I haven't been on too many expeditions, lately. I sort of consider myself as having just gotten started with the whole trekking-around-the-globe thing, looking for adventures to satisfy my wanderlust. If I could have my way, I'd win the lottery - that is, if I played it - pay off my school loans and spend the rest of it exploring God's marvelous planet! There is so much of it to see - so much to enjoy - and I've only just opened the first page, only just had a taste of it!
When I went to Peru back in 2010, it was the first and only off-continent trip that I have ever done. It was my first trip since graduating from university and also my first trip ever experiencing a culture significantly different than my own. I only speak English - a depressing fact sometimes considering I live in a bilingual (French-English speaking) city. I have grown up with the comforts that a modest household in a North American country can provide. I could go so far as to say that I live with a lot less than many people in my community, but if truth be told, I would consider myself well-off, blessed, not-in-want...whatever you would like to call it. My trip to Peru opened my eyes to a whole new world, a world where the scenes of well-known child sponsorship programs become a reality, where you can see the direct effects that poor government, lack of education and sanitation have.
Now how does this relate to my first question, you might ask? It does, trust me. I wanted to create a space where I could talk about my interest in travelling, but also about what this famous quotation means to me and how it relates not only to my random (and possibly few) travelling adventures, but also to my everyday life. When we take nothing but photos and leave nothing but footprints, this suggests that we go about without disturbing the natural way things work, as if we were never there and the only proof of our existence in that place is a thin piece of light-sensitive material designed to capture only a moment of that time. Don't get me wrong, I agree with this method. It would be a shame if every time we visited an historical building we had to chip off a piece for our personal archives until there was nothing left. No, I follow this method as a tourist for sure. I love scrapbooking and I've got hundreds of photos as my only souvenirs. The invention of the camera is a beautiful thing.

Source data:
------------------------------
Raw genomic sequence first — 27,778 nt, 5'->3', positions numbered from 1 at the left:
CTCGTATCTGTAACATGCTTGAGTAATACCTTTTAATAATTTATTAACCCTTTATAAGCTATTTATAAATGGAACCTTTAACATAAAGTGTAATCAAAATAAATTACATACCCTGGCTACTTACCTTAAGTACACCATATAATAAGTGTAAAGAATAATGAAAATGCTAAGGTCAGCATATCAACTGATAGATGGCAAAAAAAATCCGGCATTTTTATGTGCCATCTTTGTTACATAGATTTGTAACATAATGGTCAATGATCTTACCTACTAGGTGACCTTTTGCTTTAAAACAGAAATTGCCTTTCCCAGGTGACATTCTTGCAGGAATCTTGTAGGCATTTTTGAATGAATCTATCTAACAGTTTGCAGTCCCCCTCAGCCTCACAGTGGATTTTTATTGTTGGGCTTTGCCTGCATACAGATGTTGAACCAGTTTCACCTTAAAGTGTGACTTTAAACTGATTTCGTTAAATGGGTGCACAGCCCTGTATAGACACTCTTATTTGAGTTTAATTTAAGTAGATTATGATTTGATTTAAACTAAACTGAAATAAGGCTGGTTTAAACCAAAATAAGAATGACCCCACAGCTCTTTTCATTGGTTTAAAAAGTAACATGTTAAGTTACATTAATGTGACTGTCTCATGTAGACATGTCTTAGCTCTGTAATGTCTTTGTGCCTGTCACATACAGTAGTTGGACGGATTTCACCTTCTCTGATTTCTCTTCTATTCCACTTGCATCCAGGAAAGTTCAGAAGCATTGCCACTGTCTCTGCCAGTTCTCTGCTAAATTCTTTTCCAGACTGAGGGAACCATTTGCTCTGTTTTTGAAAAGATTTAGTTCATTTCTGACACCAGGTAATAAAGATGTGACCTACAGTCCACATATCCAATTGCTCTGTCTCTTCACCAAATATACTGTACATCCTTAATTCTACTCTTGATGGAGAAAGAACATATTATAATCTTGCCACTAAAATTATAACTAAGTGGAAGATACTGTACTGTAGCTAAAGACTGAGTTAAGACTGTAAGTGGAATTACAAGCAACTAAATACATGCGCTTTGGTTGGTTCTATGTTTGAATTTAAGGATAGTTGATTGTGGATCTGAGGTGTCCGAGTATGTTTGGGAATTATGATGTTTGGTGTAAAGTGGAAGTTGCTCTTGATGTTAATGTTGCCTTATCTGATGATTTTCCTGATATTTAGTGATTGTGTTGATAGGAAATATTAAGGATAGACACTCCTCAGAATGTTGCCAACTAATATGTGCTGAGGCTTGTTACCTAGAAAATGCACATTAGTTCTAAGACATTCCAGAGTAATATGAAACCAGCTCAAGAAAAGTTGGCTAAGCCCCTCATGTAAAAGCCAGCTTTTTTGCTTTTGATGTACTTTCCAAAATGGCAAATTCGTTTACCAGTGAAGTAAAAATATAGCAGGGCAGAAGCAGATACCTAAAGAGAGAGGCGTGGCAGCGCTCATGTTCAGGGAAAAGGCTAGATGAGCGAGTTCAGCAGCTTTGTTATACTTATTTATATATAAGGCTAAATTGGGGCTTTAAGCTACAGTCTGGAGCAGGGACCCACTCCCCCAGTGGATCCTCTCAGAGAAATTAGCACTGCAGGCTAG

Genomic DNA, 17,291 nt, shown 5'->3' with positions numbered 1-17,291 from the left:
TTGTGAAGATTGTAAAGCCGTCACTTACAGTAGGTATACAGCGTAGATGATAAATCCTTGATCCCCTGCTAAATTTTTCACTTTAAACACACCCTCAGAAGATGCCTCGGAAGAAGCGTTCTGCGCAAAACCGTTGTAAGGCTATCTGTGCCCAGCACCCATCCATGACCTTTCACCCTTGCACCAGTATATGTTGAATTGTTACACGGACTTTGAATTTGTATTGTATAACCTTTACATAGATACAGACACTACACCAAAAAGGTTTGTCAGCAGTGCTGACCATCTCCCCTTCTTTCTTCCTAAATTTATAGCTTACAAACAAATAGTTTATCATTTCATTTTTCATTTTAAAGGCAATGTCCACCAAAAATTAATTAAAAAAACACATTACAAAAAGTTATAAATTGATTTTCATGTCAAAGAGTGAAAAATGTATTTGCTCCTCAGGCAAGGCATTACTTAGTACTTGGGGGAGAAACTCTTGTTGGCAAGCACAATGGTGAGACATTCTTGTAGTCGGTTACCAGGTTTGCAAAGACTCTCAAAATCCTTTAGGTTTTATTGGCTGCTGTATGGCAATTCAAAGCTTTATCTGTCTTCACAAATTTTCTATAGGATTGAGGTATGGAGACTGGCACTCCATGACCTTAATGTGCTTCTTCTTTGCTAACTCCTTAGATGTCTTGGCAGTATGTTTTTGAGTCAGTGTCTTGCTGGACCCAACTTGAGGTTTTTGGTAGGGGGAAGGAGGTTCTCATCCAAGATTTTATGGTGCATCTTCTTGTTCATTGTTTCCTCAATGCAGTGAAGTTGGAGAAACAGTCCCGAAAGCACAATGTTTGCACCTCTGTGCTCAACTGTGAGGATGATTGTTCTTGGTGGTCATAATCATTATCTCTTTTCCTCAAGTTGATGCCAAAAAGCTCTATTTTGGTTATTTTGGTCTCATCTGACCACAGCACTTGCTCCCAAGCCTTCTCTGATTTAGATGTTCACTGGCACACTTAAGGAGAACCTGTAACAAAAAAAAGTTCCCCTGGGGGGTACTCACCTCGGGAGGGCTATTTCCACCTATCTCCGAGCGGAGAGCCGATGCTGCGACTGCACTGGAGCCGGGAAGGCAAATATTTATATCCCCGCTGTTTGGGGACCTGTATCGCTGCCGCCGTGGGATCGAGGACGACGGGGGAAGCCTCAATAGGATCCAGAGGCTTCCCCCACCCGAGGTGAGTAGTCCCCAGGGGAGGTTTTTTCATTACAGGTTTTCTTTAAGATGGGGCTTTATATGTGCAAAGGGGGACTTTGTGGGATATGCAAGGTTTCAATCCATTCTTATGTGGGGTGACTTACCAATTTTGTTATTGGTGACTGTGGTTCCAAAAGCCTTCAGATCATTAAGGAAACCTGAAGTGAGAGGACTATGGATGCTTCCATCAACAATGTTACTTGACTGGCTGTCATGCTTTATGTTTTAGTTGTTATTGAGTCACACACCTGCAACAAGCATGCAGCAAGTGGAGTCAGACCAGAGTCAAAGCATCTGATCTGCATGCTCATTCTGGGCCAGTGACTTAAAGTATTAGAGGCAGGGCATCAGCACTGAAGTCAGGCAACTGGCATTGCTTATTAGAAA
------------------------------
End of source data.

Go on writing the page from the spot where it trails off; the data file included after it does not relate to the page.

But let's consider this quotation differently. When you walk in the sand or in the snow, or basically on anything softer than hardened concrete, you cannot help but leave a footprint for however long it may last. The weight of who we are effects the world around us, and I would like to believe that we should leave more than just footprints wherever we go...or that the footprints end up being more than just that. Travelling puts you into contact with many people, friends and strangers alike. And that fact doesn't apply to only travelling. Each and every day we have to consider what impression we are leaving.
I am a Christian. I was read the stories of the Bible at a young age and have grown up hearing of people who have left lasting impressions, lasting footprints on the history of the earth. And I believe each of these stories are undoubtedly true. David, a young shepherd boy who became king of a nation because of his obedience and trust in God. Moses, once a child of a persecuted people, grew up to lead those people to freedom. And, of course, Jesus, raised as the son of a carpenter, but was also the Son of God and the fulfillment of God's promise to restore the entire creation from the clutches of sin and death. It was Jesus who told us, His people, to walk in His footsteps, to leave lasting impressions on the earth - footprints that lead others to Him and the life that they would have in Him. A life loving a God who loves us back, so much that he would allow his only Son to be sacrificed to save us from evil despite how many times we disobeyed and turned our attention away from Him. What greater love is there than that!
When I went to Peru, it was more than just a chance to see a bit of South America. I was struck by the nature of the people who lived there. I was touched by the openness with which my group was received and with the connection that we shared with the church we were visiting and the children we were working with. I honestly came back with so much more than just photographs after that trip. And I would like to believe that we left more than just footprints in that coastal desert - that we left an impression of Christ in hearts of those we built relationships with. I think this should translate to our everyday lives and that's why I titled my blog "More Than Just Footprints."
...It's what I hope I'm leaving wherever I go.